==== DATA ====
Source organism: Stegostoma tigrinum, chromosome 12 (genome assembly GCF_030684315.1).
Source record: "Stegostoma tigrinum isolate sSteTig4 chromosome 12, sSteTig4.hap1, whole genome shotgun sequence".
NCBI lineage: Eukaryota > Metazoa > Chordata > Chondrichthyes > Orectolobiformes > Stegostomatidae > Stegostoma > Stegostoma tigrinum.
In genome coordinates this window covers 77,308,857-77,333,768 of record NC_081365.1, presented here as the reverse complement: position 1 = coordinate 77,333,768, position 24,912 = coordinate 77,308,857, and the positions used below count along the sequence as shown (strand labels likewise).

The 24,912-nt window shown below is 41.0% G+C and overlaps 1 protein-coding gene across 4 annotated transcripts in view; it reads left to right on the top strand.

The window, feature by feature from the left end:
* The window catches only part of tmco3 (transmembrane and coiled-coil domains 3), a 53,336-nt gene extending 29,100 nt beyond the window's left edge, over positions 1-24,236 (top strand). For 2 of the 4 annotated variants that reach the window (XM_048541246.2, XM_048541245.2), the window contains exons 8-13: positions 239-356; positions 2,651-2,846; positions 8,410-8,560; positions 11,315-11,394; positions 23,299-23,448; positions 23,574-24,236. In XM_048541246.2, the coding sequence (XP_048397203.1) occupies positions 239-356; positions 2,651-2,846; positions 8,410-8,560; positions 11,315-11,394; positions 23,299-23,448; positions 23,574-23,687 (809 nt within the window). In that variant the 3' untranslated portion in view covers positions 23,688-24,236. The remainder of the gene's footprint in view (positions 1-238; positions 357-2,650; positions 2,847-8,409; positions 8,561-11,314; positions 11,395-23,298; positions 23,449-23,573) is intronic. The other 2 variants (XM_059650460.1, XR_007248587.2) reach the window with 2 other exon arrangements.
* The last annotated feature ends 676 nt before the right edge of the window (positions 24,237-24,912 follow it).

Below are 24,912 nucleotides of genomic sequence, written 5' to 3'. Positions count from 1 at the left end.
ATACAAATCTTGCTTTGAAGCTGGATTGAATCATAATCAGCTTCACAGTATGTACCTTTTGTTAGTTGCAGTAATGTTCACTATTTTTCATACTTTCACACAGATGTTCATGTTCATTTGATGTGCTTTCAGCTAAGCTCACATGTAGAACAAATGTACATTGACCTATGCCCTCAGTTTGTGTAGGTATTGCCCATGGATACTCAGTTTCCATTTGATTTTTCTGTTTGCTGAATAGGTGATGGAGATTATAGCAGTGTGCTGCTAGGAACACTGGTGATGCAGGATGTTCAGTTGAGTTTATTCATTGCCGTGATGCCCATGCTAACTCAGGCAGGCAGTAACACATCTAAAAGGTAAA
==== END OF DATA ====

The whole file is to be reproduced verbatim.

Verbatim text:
Source organism: Stegostoma tigrinum, chromosome 12 (genome assembly GCF_030684315.1).
Source record: "Stegostoma tigrinum isolate sSteTig4 chromosome 12, sSteTig4.hap1, whole genome shotgun sequence".
NCBI lineage: Eukaryota > Metazoa > Chordata > Chondrichthyes > Orectolobiformes > Stegostomatidae > Stegostoma > Stegostoma tigrinum.
In genome coordinates this window covers 77,308,857-77,333,768 of record NC_081365.1, presented here as the reverse complement: position 1 = coordinate 77,333,768, position 24,912 = coordinate 77,308,857, and the positions used below count along the sequence as shown (strand labels likewise).

The 24,912-nt window shown below is 41.0% G+C and overlaps 1 protein-coding gene across 4 annotated transcripts in view; it reads left to right on the top strand.

The window, feature by feature from the left end:
* The window catches only part of tmco3 (transmembrane and coiled-coil domains 3), a 53,336-nt gene extending 29,100 nt beyond the window's left edge, over positions 1-24,236 (top strand). For 2 of the 4 annotated variants that reach the window (XM_048541246.2, XM_048541245.2), the window contains exons 8-13: positions 239-356; positions 2,651-2,846; positions 8,410-8,560; positions 11,315-11,394; positions 23,299-23,448; positions 23,574-24,236. In XM_048541246.2, the coding sequence (XP_048397203.1) occupies positions 239-356; positions 2,651-2,846; positions 8,410-8,560; positions 11,315-11,394; positions 23,299-23,448; positions 23,574-23,687 (809 nt within the window). In that variant the 3' untranslated portion in view covers positions 23,688-24,236. The remainder of the gene's footprint in view (positions 1-238; positions 357-2,650; positions 2,847-8,409; positions 8,561-11,314; positions 11,395-23,298; positions 23,449-23,573) is intronic. The other 2 variants (XM_059650460.1, XR_007248587.2) reach the window with 2 other exon arrangements.
* The last annotated feature ends 676 nt before the right edge of the window (positions 24,237-24,912 follow it).

Below are 24,912 nucleotides of genomic sequence, written 5' to 3'. Positions count from 1 at the left end.
ATACAAATCTTGCTTTGAAGCTGGATTGAATCATAATCAGCTTCACAGTATGTACCTTTTGTTAGTTGCAGTAATGTTCACTATTTTTCATACTTTCACACAGATGTTCATGTTCATTTGATGTGCTTTCAGCTAAGCTCACATGTAGAACAAATGTACATTGACCTATGCCCTCAGTTTGTGTAGGTATTGCCCATGGATACTCAGTTTCCATTTGATTTTTCTGTTTGCTGAATAGGTGATGGAGATTATAGCAGTGTGCTGCTAGGAACACTGGTGATGCAGGATGTTCAGTTGAGTTTATTCATTGCCGTGATGCCCATGCTAACTCAGGCAGGCAGTAACACATCTAAAAGGTAAA